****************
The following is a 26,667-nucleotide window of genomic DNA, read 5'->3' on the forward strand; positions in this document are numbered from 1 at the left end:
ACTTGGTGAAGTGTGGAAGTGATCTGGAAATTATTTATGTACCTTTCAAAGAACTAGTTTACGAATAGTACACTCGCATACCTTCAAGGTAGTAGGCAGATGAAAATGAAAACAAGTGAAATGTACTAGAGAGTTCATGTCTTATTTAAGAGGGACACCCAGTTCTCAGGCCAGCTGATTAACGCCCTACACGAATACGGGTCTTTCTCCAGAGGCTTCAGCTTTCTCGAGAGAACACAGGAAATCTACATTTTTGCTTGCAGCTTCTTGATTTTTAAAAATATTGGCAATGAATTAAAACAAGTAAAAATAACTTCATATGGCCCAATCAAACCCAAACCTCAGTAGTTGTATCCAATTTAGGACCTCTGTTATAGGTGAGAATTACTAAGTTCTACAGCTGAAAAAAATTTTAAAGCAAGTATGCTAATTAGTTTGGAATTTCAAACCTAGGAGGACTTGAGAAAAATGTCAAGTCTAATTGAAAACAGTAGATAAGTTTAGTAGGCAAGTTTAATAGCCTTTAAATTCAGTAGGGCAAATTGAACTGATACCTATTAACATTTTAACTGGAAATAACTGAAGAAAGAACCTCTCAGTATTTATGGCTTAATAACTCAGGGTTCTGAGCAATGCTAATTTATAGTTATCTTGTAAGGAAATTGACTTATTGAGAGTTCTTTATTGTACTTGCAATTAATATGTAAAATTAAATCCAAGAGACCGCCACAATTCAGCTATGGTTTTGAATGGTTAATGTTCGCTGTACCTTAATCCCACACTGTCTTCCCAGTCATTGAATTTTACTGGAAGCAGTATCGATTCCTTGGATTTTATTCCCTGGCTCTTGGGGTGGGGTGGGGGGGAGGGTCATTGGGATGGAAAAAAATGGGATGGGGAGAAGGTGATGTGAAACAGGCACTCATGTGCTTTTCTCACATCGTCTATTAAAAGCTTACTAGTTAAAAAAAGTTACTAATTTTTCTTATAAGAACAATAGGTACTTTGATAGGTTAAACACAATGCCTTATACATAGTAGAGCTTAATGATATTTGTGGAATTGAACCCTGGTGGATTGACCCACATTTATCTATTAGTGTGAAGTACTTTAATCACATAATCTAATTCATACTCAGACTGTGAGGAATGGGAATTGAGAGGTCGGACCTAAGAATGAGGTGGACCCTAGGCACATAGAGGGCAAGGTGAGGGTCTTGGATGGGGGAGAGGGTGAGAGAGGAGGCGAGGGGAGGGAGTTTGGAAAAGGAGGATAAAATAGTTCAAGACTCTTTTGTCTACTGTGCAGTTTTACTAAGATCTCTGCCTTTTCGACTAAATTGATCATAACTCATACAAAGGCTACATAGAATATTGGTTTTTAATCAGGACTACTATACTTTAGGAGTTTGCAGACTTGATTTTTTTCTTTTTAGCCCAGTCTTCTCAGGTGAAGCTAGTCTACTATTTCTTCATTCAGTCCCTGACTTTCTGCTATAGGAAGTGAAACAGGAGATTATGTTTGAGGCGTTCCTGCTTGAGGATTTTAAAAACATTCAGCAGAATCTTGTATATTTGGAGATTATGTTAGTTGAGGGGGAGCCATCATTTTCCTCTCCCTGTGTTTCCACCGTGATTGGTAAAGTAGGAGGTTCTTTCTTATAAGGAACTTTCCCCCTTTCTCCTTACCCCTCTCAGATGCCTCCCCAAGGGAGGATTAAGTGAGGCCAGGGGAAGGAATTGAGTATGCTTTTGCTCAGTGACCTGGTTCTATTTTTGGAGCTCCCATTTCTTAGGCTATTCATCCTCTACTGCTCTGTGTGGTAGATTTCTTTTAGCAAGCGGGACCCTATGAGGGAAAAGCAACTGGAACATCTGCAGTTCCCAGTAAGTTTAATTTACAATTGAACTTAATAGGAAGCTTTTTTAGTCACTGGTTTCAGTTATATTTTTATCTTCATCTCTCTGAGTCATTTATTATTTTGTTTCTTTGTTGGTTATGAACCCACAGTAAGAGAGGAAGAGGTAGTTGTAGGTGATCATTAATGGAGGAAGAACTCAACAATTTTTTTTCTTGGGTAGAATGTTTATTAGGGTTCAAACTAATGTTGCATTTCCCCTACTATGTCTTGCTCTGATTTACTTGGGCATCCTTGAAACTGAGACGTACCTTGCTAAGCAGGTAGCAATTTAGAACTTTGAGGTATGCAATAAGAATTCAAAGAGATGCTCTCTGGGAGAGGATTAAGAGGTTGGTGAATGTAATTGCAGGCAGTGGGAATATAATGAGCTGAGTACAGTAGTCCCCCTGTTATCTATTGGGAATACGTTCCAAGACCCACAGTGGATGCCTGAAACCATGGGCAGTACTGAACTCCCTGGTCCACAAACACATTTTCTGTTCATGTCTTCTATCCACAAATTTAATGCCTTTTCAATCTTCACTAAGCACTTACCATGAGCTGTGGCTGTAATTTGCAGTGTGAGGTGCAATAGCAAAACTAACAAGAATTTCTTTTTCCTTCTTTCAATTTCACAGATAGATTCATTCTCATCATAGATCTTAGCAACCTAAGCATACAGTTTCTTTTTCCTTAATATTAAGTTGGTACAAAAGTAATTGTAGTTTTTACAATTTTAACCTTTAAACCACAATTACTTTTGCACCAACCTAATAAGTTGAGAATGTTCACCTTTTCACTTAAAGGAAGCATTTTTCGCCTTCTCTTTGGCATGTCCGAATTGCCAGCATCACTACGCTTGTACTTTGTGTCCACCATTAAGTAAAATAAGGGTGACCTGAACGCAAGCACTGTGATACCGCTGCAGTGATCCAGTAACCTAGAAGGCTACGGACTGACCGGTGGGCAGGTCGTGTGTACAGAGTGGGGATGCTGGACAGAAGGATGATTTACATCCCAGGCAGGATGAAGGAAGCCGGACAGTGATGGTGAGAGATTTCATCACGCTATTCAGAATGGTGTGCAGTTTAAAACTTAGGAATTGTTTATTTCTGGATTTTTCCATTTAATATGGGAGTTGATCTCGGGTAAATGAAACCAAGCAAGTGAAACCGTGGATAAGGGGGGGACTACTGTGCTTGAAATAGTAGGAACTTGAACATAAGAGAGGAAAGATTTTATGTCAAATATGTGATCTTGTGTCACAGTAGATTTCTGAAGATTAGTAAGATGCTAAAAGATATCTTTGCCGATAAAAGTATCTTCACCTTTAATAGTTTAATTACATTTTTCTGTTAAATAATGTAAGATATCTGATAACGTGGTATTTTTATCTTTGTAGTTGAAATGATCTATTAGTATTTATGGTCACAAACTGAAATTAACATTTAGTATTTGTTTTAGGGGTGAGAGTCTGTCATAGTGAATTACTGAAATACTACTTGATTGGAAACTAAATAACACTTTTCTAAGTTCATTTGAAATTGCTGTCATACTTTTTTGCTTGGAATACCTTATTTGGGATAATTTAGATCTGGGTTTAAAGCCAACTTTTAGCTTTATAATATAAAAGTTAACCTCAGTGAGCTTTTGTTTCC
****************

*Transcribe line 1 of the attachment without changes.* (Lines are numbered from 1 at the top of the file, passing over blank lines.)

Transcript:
The following is a 26,667-nucleotide window of genomic DNA, read 5'->3' on the forward strand; positions in this document are numbered from 1 at the left end: